I’m trying to keep it at bay, I don’t want to be a burden to any of you.
Then he launches into how Mr A from up the road has never been the same since Mrs A stripped naked on the bus. Well, I tell him, that’s one thing we won’t have worry about with you, clothes being your hobby, so to speak.



by Marilyn Hammick

Thursday, February 13, 2014

Justice

They were in a coffee shop when war was declared.  As the first brick drove a spider’s web of cracks across the window, Bob instinctively grabbed his granddaughter and pulled her beneath the table.  Under the continuing barrage, glass flew through the sunlit air, beautiful and lethal. Someone screamed and Bob turned to see blood trickling down a woman’s cheek.  Beside him, Maddie began to sob. 

Over the past couple of days, the news had been filled with reports of rioting in some of the more rundown parts of London, but no one had expected the heat wave of violence to spread to this affluent suburb.  Looking around, Bob could see that the customers in the café were paralysed, as much by the shock of discovering the myth of their middle class immunity, as by the missiles landing around them. He would have to act. 

With the help of the impassive barista, used no doubt to much worse aggression in his native Bosnia, Bob herded everyone to the storeroom at the back of the building. Behind the relative safety of the barricaded door, people recovered their voices and opinions about youth culture, social security scroungers and how it wasn’t like this in their day. Bob didn’t join in.

As he sat cradling Maddie, Bob recalled how it felt to be young and looking for a fight.  He knew all about the urge to rebel against your elders, to be part of a mob itching for action. He closed his eyes and remembered that journey to Brighton, the fur trim on his parka whipping up against his face as he clung onto the back of Freddie’s Lambretta.  His hand twitched as he felt once more the wooden bar prised from a deckchair which he’d swung as they swaggered towards the pier and the rockers.

A thump on the door announced the welcome arrival of the police. As Bob carried Maddie out into a wasteland of destruction, one of the policemen recognised him and saluted respectfully.

“I hope you’re both alright, Sir Robert? We’ve got it under control now and arrested about sixty thugs, so you’ll be busy when they come up before you.  They deserve everything they get.”

Bob didn’t reply as he picked a sliver of glass from Maddie’s hair and helped her over the debris into the street.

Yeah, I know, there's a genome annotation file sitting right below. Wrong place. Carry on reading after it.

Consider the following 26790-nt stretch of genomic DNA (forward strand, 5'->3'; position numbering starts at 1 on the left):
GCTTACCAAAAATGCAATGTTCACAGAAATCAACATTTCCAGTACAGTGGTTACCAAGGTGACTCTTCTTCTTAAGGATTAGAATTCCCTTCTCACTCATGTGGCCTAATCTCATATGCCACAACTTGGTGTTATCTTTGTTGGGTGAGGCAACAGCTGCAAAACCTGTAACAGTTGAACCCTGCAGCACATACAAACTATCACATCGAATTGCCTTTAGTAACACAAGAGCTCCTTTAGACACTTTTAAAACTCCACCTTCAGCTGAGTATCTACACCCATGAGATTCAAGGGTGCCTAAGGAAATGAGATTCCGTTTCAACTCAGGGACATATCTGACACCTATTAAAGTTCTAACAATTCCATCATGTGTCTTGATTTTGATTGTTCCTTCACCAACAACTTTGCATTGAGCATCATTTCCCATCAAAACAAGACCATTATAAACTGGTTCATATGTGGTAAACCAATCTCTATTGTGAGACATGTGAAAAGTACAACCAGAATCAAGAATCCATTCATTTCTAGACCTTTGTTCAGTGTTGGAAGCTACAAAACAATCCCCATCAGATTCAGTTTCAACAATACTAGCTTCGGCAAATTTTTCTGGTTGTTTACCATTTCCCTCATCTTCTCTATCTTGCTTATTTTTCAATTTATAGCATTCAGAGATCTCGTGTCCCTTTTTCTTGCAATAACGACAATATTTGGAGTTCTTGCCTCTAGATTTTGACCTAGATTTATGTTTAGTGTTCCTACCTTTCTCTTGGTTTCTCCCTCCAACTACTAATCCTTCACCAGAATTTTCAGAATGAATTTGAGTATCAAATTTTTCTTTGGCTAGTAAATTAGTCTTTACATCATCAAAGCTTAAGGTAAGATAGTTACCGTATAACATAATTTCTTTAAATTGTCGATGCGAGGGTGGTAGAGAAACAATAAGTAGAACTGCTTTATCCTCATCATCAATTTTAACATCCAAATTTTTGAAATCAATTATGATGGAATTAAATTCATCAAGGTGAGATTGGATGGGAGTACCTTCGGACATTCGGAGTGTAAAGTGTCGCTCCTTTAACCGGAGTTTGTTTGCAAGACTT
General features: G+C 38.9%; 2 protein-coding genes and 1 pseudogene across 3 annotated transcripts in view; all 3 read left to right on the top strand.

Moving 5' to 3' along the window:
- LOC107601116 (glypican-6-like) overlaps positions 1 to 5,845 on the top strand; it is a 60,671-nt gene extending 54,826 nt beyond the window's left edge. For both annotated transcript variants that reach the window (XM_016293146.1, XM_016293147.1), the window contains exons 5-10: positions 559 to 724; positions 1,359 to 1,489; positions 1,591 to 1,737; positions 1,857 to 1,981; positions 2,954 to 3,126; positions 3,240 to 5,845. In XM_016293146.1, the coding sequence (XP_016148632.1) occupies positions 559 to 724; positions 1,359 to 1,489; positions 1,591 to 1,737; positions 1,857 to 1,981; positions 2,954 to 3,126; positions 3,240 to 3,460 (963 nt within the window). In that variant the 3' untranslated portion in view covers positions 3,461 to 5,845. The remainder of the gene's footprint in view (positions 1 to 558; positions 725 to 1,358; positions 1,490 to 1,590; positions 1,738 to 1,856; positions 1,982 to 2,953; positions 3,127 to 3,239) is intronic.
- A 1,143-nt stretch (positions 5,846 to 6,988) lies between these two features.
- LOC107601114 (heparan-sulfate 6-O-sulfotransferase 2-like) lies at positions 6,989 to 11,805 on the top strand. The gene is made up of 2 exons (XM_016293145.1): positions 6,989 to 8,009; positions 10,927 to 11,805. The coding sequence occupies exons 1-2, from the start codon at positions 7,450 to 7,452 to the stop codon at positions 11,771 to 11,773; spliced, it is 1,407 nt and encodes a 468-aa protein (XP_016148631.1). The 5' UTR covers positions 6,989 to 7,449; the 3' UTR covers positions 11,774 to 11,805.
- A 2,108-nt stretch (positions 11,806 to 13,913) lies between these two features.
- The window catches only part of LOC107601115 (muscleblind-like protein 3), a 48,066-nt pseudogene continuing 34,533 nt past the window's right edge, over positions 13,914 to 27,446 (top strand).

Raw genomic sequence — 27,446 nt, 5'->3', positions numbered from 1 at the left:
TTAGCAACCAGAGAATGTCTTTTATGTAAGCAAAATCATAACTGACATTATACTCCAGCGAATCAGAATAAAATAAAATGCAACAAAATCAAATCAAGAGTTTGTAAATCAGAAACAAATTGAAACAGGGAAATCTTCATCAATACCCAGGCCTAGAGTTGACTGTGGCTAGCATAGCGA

by
Karen Storey

Thursday, February 6, 2014

Sumptuous Meadows

Mr. Beldorf’s armpits steamed underneath his black suit as he stood straight like a reed, umbrella stuck under his elbow. He watched the cumulus clouds form over the endless East Anglian fields, and he thought of Maud. He thought of how they had lain together in wet grass, watching the same clouds over the same fields; and how now she only ever gazed straight ahead at the pink curtain around her propped-up bed, and at the red roses her husband sent her once a week from Paris. Mr. Beldorf knew that Maud didn’t care for roses. She cared for clouds.

“Look! That one’s a sheep!” Maud had pointed. “A sheep with a huge dick!”

Her gurgle of a laugh had swept across the meadow, making the cows turn their heads.

None of the clouds had looked like a sheep with a big dick to him. They hadn’t looked like anything except clouds. Only with Maud had he ever found their meaning.

Mr. Beldorf clasped his pensioner’s bus pass as the bus pulled up, motor growling. At Sumptuous Meadows, he perched on his usual chair and cradled her unconcerned hand in his. He chatted about his day, about the weather, and about the clouds outside. Maud’s gaze remained on the pink curtain. He let go of her hand and bent over in his chair, clinging to his umbrella. When his eyes were blue and clear again, he stood up.
“Remember the sheep, Maud? The sheep with a huge dick?” he whispered.

 As he tugged at the curtain to leave, he heard her gurgle. He turned and caught the sun on her face; and for the first time in years, he laughed out loud.


 








by Walburga Appleseed
 

Wednesday, February 5, 2014

Words on Writing: Keeping it real

What does truth mean in relation to our writing?

Can we write well without thinking about truth?

Stephen King, in his excellent On Writing, gives us a good place to start thinking about this:
So okay - there you are in your room with the shade down and the door shut and the plug pulled out of the base of the telephone. You've blown up your TV and committed yourself to a thousand words a day, come hell or high water. Now comes the big question: What are you going to write about? And the equally big answer: Anything you damn well want. Anything at all... as long as you tell the truth.
My first novel, Frogsbone, takes place among newly arrived immigrants in 1908. As I wrote this, I became increasingly aware of how much I would never know about that world. However much I researched, there were parts missing from the jigsaw: the shop window just beyond the photo's frame, the precise smell of the street after rainfall, the soundscape of early motorcars, horses' hooves and foreign voices reverberating from cobbles and brownstone buildings.